The Special Landscape of West Tennessee
The Coastal Plains of West Tennessee are unlike the mountainous regions of middle and East Tennessee. Vast areas of bottomland hardwood wetlands provide important habitats for migrating waterfowl and other birds, while maintaining a diversity of fishes (130 species) adapted to life in a the slow-moving, sandy waters. Cypress and tupelo trees dominate the bottomlands while upland forests range from mixed oak and pine forest to oaks and hickories. West Tennessee is the state’s most active agricultural region with productive fields of corn, cotton and soybeans.
In the early 20th century and into the 1970s there was a push to drain many of the natural bottomlands in an effort to reduce flooding. Local drainage districts and federal agencies began channelizing nearly every stream and river in the region, with the exception of the mainstems of the Hatchie River and Wolf River. Channelization involved abandoning the old river course and digging a new channel that was wider, straighter, deeper and of higher slope. The idea was to move water off of the landscape as swiftly as possible. As wetlands were drained, much land was cleared of timber and converted to cropland. These new croplands were protected by levees built from the spoils of the channel excavation. Though these efforts were initially successful at improving drainage, they have now in many circumstances caused or exacerbated the very problems they intended to address.
The Nature Conservancy works on many unique conservation challenges in West Tennessee. Channelization not only permanently altered stream habitats but also caused an increase in channel incision that still occurs. Channels that incise (i.e., erode their bed) degrade habitats and cause such severe sediment loading that entire streams can be lost in a valley plug. A valley plug is a large accumulation of sediment that blocks the flow of a stream. Valley plugged areas increase flooding since channels disappear and also cause tree mortality as the valleys can fill with several feet of sediment. The channelization of streams and rivers alters physical habitats important to invertebrates and fishes. Agricultural production has improved greatly through adoption of no-till production techniques, but due to our extremely erodible soils excess nutrient and sediment loading is still problematic.
Fighting the Dead Zone in the Gulf of Mexico
The Nature Conservancy is undertaking a bold strategy to help fix the "dead zone" in the Gulf of Mexico. In a multi-state effort, the Conservancy aims to reduce the influx of nitrogen and phosphorus, also known as nutrients, into the Mississippi River by 20 percent. In doing so, we aim to shrink the size of the Gulf's dead zone from its current average of 5,220 square miles to 2,000.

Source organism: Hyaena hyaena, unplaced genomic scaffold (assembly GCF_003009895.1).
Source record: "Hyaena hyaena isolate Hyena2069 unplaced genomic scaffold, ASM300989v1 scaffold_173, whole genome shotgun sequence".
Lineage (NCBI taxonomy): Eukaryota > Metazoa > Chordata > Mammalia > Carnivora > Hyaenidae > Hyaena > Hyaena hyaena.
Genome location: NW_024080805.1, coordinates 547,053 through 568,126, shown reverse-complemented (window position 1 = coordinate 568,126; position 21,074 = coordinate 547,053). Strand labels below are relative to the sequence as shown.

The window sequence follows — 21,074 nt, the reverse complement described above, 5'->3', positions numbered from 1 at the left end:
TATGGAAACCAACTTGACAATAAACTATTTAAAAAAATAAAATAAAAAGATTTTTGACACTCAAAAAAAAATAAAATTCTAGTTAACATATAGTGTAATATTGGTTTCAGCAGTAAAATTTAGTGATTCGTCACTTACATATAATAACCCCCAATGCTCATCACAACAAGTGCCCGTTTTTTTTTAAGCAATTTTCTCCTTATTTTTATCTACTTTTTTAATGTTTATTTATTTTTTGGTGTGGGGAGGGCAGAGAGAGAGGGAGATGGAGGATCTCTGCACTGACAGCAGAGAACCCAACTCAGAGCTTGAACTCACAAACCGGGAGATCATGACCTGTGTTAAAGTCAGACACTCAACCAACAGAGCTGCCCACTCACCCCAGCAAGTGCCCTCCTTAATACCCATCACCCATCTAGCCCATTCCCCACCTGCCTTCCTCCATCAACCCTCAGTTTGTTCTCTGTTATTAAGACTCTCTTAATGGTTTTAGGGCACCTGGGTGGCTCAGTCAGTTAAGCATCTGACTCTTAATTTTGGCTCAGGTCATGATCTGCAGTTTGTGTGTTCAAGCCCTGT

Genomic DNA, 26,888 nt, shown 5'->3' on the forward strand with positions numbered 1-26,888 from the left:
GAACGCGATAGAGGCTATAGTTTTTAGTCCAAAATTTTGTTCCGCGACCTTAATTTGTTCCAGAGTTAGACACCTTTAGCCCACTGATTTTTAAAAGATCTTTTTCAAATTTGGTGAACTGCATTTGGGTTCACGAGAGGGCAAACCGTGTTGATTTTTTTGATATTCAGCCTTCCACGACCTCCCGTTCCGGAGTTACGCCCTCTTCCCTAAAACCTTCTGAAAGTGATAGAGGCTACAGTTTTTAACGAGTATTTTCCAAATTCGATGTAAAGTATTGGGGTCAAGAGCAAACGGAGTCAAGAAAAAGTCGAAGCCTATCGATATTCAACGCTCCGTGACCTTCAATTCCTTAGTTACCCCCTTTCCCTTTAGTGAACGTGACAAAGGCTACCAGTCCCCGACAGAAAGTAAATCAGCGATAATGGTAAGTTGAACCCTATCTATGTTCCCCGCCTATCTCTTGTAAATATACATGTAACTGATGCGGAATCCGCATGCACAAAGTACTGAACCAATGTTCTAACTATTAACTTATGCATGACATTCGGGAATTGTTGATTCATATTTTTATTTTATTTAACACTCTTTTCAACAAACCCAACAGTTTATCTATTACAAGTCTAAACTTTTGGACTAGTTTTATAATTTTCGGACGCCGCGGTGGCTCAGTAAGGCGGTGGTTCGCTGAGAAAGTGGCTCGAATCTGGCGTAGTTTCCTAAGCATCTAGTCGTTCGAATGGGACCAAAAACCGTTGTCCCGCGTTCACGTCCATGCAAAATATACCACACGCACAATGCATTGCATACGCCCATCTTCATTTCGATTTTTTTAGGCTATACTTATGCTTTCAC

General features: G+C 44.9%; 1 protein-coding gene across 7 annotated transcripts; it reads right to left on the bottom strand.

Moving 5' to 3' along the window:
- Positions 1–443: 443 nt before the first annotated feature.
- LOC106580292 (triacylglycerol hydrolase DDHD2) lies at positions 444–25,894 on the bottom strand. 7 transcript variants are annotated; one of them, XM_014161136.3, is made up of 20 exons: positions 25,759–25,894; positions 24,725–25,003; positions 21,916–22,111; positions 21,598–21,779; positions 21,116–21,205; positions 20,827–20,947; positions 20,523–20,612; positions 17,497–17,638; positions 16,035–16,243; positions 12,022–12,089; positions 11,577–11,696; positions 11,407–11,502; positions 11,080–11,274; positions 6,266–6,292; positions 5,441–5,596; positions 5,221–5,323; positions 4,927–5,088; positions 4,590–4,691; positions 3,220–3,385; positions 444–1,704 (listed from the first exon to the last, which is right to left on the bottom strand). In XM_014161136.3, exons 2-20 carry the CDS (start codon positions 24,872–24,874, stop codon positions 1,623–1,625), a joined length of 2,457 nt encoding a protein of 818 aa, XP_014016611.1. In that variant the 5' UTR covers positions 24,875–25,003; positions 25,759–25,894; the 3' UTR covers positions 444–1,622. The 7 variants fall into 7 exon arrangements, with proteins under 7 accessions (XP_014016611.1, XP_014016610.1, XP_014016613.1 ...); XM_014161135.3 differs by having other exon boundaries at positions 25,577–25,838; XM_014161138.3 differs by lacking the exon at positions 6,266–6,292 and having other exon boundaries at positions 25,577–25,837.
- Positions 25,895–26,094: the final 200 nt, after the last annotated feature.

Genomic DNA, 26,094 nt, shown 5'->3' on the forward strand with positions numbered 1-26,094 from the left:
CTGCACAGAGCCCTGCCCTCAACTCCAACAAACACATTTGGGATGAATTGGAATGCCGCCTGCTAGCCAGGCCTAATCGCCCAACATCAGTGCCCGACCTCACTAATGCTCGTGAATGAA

Tennessee's contribution to nutrient loading in the Mississippi comes partly from agricultural runoff. Much of our stream and river work in West Tennessee is intended to reduce erosion and sedimentation, which reduces nutrient loading and improves habitats. Read more about these efforts in our recent newsletter cover story.
Stream Improvement Techniques
Learn more about techniques we use to address issues in degraded streams.
Why The Nature Conservancy Works in West Tennessee
The ecologically distinct lands and waters of West Tennessee provide a number of unique habitat types for fish and wildlife that are not found anywhere else in the state. Additionally, the Mississippi River and its floodplains are recognized across our organization as a conservation priority. The Nature Conservancy has focused on conservation of the biologically rich Hatchie River, the longest unchannelized river in the region, since the 1980s.
While West Tennessee has areas of protected land, including state parks, state natural areas, federal parks and federal refuges, there remain many crucial conservation opportunities to pursue. These include protecting habitat zones in between previously protected areas, restoring bottomland hardwood forests and continuing stream restoration efforts, which can ultimately improve water quality and habitat all the way to the Gulf of Mexico.
Though modification of the landscape is widespread, the region supports a diversity of animals, including 130 species of fish, 50 species of mammals, 45 species of reptiles and amphibians and 37 species of freshwater mussels. Approximately 60 percent of bird species in the continental United States use this ecoregion, either as permanent habitat or as part of their migration route. In addition, the bottomland hardwood forests of this region are among the most productive bird-nesting areas in the United States. West Tennessee also supports the greatest variety of reptiles in the state.
Due to flood control practices and other dramatic alterations to the landscape over the past two hundred hears, only 4.4 million acres of bottomland hardwood forest remain in this ecoregion, equivalent to 20 percent of the forest's original extent. Decades-old channel alterations (channelization), particularly in the Obion and Forked Deer river systems have significantly limited aquatic habitat in the region. Excessive siltation associated with increased runoff and streambank erosion continue to pose threats to the ecological integrity of West Tennessee.
The West Tennessee River Basin Authority
Learn about our important partners in West Tennessee conservation.